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And What Do You Do?: When Women Choose to Stay Home

Overview


And What Do You Do? reveals the trend among married women who choose to put their husbands' careers first (some for a few years, others for decades) while carving out their own lives on the home front and beyond. Through dozens of personal interviews, the authors, who themselves made this decision, explore how "partnering" gives wives equal voice in marriage; why they choose to backburner their careers; how they retool job skills into new, emotionally rewarding work; how they negotiate with their husbands to ...
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Overview


And What Do You Do? reveals the trend among married women who choose to put their husbands' careers first (some for a few years, others for decades) while carving out their own lives on the home front and beyond. Through dozens of personal interviews, the authors, who themselves made this decision, explore how "partnering" gives wives equal voice in marriage; why they choose to backburner their careers; how they retool job skills into new, emotionally rewarding work; how they negotiate with their husbands to take turns with career priorities; and how their gifts of love and time to their families come back tenfold.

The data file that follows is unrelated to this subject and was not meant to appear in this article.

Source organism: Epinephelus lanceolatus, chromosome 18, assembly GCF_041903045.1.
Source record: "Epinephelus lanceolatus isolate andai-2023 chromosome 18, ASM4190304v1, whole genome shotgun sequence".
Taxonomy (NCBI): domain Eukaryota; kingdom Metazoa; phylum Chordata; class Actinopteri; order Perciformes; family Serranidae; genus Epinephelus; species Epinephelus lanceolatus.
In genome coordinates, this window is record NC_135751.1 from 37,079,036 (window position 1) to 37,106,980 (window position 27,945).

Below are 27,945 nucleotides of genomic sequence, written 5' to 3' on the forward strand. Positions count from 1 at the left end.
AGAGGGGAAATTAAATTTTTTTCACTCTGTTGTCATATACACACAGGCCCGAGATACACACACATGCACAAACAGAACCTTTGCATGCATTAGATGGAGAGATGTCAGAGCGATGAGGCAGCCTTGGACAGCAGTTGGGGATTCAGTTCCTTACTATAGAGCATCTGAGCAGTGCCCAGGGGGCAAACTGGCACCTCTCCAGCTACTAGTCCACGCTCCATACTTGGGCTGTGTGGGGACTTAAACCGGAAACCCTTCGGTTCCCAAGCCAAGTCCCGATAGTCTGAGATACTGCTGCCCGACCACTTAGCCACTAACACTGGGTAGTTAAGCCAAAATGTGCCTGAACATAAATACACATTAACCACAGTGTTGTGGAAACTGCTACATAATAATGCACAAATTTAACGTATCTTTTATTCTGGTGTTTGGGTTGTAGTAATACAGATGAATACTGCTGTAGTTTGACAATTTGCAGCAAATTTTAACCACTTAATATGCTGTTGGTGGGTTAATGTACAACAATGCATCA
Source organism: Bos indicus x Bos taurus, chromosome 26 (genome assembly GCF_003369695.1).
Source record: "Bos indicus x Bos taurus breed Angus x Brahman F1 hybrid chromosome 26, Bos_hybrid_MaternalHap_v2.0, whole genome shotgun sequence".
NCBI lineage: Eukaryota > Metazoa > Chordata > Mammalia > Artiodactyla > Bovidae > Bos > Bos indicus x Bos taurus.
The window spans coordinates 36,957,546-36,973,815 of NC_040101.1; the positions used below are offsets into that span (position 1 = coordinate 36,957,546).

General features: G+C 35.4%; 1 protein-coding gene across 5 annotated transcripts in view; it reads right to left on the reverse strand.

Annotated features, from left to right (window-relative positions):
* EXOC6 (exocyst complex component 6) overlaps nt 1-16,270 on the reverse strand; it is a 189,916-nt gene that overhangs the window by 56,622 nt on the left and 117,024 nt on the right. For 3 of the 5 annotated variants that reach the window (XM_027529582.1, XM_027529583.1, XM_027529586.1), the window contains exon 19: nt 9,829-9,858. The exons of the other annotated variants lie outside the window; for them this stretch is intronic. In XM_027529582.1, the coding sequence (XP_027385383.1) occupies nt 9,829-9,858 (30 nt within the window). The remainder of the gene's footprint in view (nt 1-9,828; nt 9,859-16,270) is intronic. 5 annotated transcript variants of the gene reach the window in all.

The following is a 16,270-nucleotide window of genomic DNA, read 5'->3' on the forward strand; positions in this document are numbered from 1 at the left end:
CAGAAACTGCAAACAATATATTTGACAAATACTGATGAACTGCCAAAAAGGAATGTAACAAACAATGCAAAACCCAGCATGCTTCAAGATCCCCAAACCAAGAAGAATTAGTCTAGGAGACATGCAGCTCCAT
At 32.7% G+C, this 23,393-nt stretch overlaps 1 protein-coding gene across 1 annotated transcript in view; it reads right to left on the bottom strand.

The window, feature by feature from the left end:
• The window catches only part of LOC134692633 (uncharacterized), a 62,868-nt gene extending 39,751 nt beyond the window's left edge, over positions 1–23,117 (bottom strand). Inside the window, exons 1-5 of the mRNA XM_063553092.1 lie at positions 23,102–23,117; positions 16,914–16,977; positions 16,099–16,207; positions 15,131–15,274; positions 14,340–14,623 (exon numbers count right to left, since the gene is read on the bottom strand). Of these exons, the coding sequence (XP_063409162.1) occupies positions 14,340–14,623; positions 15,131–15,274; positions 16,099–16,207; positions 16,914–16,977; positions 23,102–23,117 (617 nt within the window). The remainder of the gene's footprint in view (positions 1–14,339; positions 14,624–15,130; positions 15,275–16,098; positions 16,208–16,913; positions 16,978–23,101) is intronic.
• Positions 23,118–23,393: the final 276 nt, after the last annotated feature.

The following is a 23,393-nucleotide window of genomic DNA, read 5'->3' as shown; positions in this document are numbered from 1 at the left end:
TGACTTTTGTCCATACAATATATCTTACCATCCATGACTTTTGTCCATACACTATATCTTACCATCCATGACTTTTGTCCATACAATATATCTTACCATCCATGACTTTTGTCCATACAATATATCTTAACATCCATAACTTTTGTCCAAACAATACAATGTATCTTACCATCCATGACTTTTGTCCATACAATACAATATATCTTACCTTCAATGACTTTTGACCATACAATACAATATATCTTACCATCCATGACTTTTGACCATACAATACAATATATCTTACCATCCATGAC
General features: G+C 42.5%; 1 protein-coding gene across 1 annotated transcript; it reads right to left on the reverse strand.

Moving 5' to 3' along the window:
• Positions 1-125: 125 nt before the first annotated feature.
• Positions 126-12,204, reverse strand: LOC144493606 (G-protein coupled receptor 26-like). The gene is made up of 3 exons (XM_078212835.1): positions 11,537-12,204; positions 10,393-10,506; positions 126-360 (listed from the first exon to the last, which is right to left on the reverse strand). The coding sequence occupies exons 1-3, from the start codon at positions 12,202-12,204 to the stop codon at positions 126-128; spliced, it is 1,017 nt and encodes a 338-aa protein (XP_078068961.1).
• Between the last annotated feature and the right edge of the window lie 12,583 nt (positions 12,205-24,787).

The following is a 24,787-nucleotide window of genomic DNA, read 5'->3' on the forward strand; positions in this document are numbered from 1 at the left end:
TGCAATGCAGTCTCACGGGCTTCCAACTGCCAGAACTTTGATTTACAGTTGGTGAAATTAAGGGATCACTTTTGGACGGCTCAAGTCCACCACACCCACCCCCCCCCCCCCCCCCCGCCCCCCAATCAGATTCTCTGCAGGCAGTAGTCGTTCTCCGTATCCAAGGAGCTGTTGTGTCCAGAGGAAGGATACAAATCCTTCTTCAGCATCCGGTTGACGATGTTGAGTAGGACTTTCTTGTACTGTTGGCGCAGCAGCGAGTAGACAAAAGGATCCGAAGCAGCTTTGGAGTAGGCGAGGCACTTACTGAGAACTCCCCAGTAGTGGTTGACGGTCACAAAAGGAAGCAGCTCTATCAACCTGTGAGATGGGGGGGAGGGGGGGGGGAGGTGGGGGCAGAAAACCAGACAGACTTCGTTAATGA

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Editorial Reviews

Margie Johnson
The voices of dozens of innovative mothers heard in Kaufman and Quigley’s book still the cultural cacophony surrounding mothers in recent decades. These women’s stories bring to life a savvy counterculture unabashedly investing their skills, education, and imagination to yield a balance they crave in family life. They are confident that the self-knowledge and refinement mined in interdependent living will be the catalyst for an abundant life with adequate time ‘for every season.'
—Margie Johnson, Chairman of the Board, Mothers at Home
Publishers Weekly